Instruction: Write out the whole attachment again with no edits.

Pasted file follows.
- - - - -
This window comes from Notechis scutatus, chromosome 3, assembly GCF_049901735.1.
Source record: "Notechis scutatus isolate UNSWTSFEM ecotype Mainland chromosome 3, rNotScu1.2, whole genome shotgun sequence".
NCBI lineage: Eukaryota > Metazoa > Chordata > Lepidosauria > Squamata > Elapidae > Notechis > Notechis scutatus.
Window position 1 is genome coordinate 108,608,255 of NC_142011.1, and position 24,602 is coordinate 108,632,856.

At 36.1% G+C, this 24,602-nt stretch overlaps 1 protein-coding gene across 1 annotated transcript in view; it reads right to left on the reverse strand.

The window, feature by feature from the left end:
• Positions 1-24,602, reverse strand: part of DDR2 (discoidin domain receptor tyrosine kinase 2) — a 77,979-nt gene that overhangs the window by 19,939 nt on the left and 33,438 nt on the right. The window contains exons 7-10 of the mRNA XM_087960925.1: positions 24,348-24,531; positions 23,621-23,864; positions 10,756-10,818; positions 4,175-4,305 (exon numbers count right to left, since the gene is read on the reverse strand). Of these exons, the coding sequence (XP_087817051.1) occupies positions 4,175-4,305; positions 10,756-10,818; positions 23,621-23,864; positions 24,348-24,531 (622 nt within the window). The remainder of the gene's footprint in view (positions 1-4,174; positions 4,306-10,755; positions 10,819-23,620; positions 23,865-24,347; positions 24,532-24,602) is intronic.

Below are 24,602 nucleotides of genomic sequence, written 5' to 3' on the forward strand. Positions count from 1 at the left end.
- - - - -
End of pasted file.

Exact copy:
This window comes from Notechis scutatus, chromosome 3, assembly GCF_049901735.1.
Source record: "Notechis scutatus isolate UNSWTSFEM ecotype Mainland chromosome 3, rNotScu1.2, whole genome shotgun sequence".
NCBI lineage: Eukaryota > Metazoa > Chordata > Lepidosauria > Squamata > Elapidae > Notechis > Notechis scutatus.
Window position 1 is genome coordinate 108,608,255 of NC_142011.1, and position 24,602 is coordinate 108,632,856.

At 36.1% G+C, this 24,602-nt stretch overlaps 1 protein-coding gene across 1 annotated transcript in view; it reads right to left on the reverse strand.

The window, feature by feature from the left end:
• Positions 1-24,602, reverse strand: part of DDR2 (discoidin domain receptor tyrosine kinase 2) — a 77,979-nt gene that overhangs the window by 19,939 nt on the left and 33,438 nt on the right. The window contains exons 7-10 of the mRNA XM_087960925.1: positions 24,348-24,531; positions 23,621-23,864; positions 10,756-10,818; positions 4,175-4,305 (exon numbers count right to left, since the gene is read on the reverse strand). Of these exons, the coding sequence (XP_087817051.1) occupies positions 4,175-4,305; positions 10,756-10,818; positions 23,621-23,864; positions 24,348-24,531 (622 nt within the window). The remainder of the gene's footprint in view (positions 1-4,174; positions 4,306-10,755; positions 10,819-23,620; positions 23,865-24,347; positions 24,532-24,602) is intronic.

Below are 24,602 nucleotides of genomic sequence, written 5' to 3' on the forward strand. Positions count from 1 at the left end.